That white substance on the brick is called efflorescence. It is a calcium salt, and it comes from within the brick wall—carried to the surface by water that has entered the brick wall through the sculpturally desirable but technologically wrong ledge just above. This is the result of the architect’s desire to maintain pure sculptural form free of references to the details of waterproofing a building to make it last, such as flashing, coping or sills. The windows also have horizontal ledges in place of sills, and water is entering the wall there, too, as you can see. This building will be retrofitted in a few years when it gets really decrepit-looking, and it will emerge looking less like sculpture. The grudging control joints in the brick already work subtly to rob the building of abstraction:









    Urban Design?





    ”Damn!” he expostulated, “my camera batteries are out of juice.”

    And there isn’t a store in sight.

  2. #2
    Those angles are horrific, evrything is bland. This has to be MIT academic architects at work. MIT student body is pretty low (I think) so it seems integrating the school with the community in terms of a design standard shouldn't be that hard. I'm thinking continuity, not over regulating. I've never been so I don't know how dense the area is or what the uses are, residential, industrial, ??. It's raunchy design. In the picture just above, was the red brick building built long before the fancy stuff surrounding it?

  3. #3
    Cyburbian
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    That is awful. Maybe they should let the students do design on a project. Couldn't be any worse. The buidlings don't relate to their surrounding space The architect, civil engineer, landscape architect, or campus planning people should re-evaluate their methods. The scope should include more than a 5' building envelope.

  4. #4
    Cyburbian ChevyChaseDC's avatar
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    I walked around the MIT campus last Thanksgiving, when most students were gone (except for a few die-hards I saw through a classroom window dutifully writing equations on a chalkboard). These photos capture the campus very well - dull, utilitarian, sometimes downright ugly (I dislike Gehry's self-indulgent cartoon architecture, and this may be its worst application to date).

    MIT's planning department, ranked among the best in the U.S., would be well-served to emerge from its ivory-tower cloisters and work on fixing its own corner of Cambridge, Mass!

  5. #5
    Cyburbian Achernar's avatar
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    I enjoy your posts, ablarc. Finally one I can respond to! I agree that MIT tends to place much less emphasis on aesthetics than pretty much anyone else. The University Park area especially is nothing to put on postcards. But it's not as bad as you suggest, and it's not as simple as their being in an oblivious ivory tower. Most universities pride themselves on looking exactly like every other university. So MIT allows the architects to get away with stuff they'll never get away with anywhere else. If not there, where? I think there's probably a fine line between innovative and bizarre.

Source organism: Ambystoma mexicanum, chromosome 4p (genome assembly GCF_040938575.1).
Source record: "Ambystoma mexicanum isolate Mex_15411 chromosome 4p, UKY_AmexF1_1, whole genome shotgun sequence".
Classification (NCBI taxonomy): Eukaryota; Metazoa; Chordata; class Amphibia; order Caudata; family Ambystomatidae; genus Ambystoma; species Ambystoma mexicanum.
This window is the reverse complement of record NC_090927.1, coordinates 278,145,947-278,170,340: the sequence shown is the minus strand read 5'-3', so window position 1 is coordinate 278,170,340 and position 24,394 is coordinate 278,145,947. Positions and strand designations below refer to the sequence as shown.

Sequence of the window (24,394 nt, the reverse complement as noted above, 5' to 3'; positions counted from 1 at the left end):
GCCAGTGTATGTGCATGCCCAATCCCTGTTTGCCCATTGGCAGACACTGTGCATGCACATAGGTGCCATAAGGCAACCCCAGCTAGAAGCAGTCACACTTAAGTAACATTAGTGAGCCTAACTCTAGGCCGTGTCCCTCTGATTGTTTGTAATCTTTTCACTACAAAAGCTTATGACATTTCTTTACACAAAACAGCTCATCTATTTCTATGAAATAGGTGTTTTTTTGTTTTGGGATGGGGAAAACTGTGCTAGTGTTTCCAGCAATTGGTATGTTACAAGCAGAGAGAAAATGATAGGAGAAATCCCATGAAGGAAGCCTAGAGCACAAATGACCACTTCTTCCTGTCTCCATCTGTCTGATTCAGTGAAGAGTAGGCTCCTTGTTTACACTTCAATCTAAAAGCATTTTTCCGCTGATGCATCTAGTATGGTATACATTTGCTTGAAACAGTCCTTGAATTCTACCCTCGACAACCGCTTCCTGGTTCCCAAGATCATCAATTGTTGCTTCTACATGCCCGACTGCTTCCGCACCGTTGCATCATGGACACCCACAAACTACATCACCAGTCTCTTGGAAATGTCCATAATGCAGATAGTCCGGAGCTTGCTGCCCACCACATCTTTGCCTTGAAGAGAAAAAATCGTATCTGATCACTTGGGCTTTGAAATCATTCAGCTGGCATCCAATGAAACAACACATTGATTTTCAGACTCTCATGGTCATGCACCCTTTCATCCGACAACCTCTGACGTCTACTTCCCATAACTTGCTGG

Quote Originally posted by ablarc
    Widely published by an architectural press that thrives on weirdness, this building is forbidding, scaleless, pretentious, ugly and unloved. On top of this, it was quite expensive. Its principal virtue is its newness. After this wears off it will have no virtues. Parking lots and visual chaos:
    I would say its principal virtue is its uniqueness. I know you can claim it's ugly, but you'd have a hard time claiming it's not eye-catching. When people visit MIT, they don't want to see Killian Court or the standard, bucolic Memorial Drive stretch. They want to see something distinctly MIT.
    Veering east off Massachusetts Avenue, Vassar Street has been selected by the Institute’s insight-challenged planners as the campus “Main Street”:
    I'm not sure why you think this is the campus "Main Street", as opposed to Massachusetts Avenue or even, well, Main Street. I know that they're putting a lot of work and hype into the renovation of the "Vassar Streetscape", but of course they have to talk it up, to make people put up with the construction.
    ”Damn!” he expostulated, “my camera batteries are out of juice.”

    And there isn’t a store in sight.
    That's too bad you couldn't find one. If you'd turned around you would have been on Main Street. Kendall Square is just a block down the road.

  6. #6
          ablarc's avatar
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    "In the picture just above, was the red brick building built long before the fancy stuff surrounding it?"

    Irish One, the red brick building is part of the fancy stuff. It is brand new, not a separate building. It is there to act as a foil. It is the bed of iceberg for the shrimp cocktail.

  7. #7